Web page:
Have you been sending out letters of introduction, trying to get freelance writing gigs — and nothing’s happening?
I’ve learned this is a fairly common problem.
How do I know? I started a letter of introduction review thread in Freelance Writers Den and began reviewing LOIs every week.
It’s been very educational.
Most LOIs could be improved, I’ve discovered.
The first step to a winning LOI
To start at the beginning, you want to know whether your prospect is the sort of market where a letter of introduction will even work.
I had one new writer tell me she’d been sending LOIs off to consumer magazine editors…who no doubt threw them straight in the trash.
Those editors, you have to pitch story ideas in a query letter, not just write them to say hello, please hire me.
Where does an LOI work? They’re a good marketing tool for pitching your services to businesses and trade publications.
They can’t expect you to guess what subject matter they might need covered, so you can send a letter that simply pitches your knowledge of their industry and your writing experience.
Once you’ve got an appropriate prospect identified, what are the biggest LOI pitfalls? Here are my top five:
- No market research. Many writers ask me if there’s a template they can write up and send to all the companies or publications they want to target. You could come up with one, but it wouldn’t be very effective. Good LOIs reflect your research into each prospect and include an appropriate pitch for the kind of writing work they might need. For instance, you research a business site in your niche and discover their blog hasn’t been updated in six months — and bingo, there’s your pitch.
- Lacks a ‘warm’ connection. The best situation is if you meet someone who knows this prospect and you can use their name as a calling card. Barring that, you need to use that market research you just did and comment on a recent article or piece of company news in your LOI. That sets you apart right away as somebody who’s done their homework.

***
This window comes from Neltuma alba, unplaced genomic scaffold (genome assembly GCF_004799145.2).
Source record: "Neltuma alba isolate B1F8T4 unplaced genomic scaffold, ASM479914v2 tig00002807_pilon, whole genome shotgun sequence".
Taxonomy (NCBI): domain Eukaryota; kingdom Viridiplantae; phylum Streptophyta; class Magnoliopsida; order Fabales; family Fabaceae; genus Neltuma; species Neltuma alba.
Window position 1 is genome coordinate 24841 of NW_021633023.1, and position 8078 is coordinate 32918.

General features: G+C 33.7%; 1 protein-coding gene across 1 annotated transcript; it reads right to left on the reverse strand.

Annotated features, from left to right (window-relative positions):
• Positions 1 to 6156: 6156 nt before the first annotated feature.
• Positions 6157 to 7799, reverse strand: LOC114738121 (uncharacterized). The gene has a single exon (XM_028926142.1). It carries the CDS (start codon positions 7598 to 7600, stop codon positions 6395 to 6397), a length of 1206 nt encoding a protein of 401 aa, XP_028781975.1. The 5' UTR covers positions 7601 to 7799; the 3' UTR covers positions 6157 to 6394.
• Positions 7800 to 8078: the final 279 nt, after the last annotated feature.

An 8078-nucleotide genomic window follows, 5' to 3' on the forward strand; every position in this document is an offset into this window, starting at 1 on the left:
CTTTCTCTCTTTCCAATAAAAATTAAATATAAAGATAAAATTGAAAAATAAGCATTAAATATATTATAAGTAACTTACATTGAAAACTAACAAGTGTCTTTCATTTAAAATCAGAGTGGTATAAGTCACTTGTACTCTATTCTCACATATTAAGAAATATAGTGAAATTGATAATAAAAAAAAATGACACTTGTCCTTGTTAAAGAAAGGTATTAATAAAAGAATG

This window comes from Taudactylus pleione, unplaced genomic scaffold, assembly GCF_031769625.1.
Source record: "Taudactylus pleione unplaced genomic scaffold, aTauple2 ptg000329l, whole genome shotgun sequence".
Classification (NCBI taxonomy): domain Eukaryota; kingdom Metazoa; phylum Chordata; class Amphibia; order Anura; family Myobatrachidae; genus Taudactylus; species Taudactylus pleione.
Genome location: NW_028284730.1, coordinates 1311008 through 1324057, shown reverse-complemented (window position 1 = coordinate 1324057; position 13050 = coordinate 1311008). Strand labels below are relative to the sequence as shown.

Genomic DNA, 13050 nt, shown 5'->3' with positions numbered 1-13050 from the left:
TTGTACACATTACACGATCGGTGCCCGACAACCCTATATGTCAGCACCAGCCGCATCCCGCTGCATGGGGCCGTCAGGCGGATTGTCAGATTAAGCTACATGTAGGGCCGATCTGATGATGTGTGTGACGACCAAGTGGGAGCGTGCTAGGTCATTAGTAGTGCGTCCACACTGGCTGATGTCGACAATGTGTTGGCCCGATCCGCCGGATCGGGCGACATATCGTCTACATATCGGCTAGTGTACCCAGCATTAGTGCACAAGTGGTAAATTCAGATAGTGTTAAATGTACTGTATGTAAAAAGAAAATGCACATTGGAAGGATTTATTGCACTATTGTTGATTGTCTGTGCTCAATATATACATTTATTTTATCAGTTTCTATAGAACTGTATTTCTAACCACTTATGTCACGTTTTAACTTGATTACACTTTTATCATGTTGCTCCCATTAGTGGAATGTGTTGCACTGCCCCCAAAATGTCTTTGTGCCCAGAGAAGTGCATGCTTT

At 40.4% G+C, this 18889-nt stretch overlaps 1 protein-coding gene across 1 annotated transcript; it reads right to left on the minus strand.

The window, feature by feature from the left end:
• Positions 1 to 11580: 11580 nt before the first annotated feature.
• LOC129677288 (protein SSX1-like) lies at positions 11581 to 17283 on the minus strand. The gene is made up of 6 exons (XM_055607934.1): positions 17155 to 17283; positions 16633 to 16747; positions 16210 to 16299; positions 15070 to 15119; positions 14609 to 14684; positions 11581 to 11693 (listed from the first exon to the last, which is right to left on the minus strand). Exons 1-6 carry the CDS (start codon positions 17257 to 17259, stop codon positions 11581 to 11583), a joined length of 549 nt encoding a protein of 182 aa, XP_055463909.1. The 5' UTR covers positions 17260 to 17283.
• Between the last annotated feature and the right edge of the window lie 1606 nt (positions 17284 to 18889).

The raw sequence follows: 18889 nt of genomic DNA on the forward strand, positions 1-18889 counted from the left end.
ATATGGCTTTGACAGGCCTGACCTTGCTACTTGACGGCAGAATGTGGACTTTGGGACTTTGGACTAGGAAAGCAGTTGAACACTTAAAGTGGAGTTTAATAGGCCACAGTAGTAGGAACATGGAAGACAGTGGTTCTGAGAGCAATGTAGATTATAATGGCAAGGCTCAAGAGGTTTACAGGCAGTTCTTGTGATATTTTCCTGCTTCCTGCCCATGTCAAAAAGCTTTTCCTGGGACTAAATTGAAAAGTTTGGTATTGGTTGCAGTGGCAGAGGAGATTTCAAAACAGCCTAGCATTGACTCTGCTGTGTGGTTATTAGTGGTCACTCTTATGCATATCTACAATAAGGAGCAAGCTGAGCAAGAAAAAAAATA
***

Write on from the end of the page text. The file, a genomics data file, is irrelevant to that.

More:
- Reads like fan mail. The next problem that crops up is after writers research their prospect, they often want to gush for several paragraphs about how great the company’s news is, or how fascinating they found a recent trade-mag article. With this type of intro, your email may easily be mistaken for a fan letter and zapped without being read to the end. You’ve got to mention that you’re a freelance writer early, so your target knows why you’re writing.
- Stiff as a board. A lot of LOIs are written like business letters from the 1950s, as in: “I am a freelance writer focusing on healthcare topics.” New writers seem to think companies and business publications want a formal tone like this, but few of them do anymore. While you’re studying your market, soak up the style of how they talk to readers or customers…and then use that (usually more casual and conversational) exact same style in your LOI.
- You don’t prove you’re the right writer. The main point of the LOI is to demonstrate to the prospect that you have something to offer that most writers don’t — knowledge of their arcane industry such as agribusiness or metalsmithing, for instance, or past work experience in banking or retail. If you target your pitches only to prospects where you can stand out with your knowledge, you’ve upped your success odds.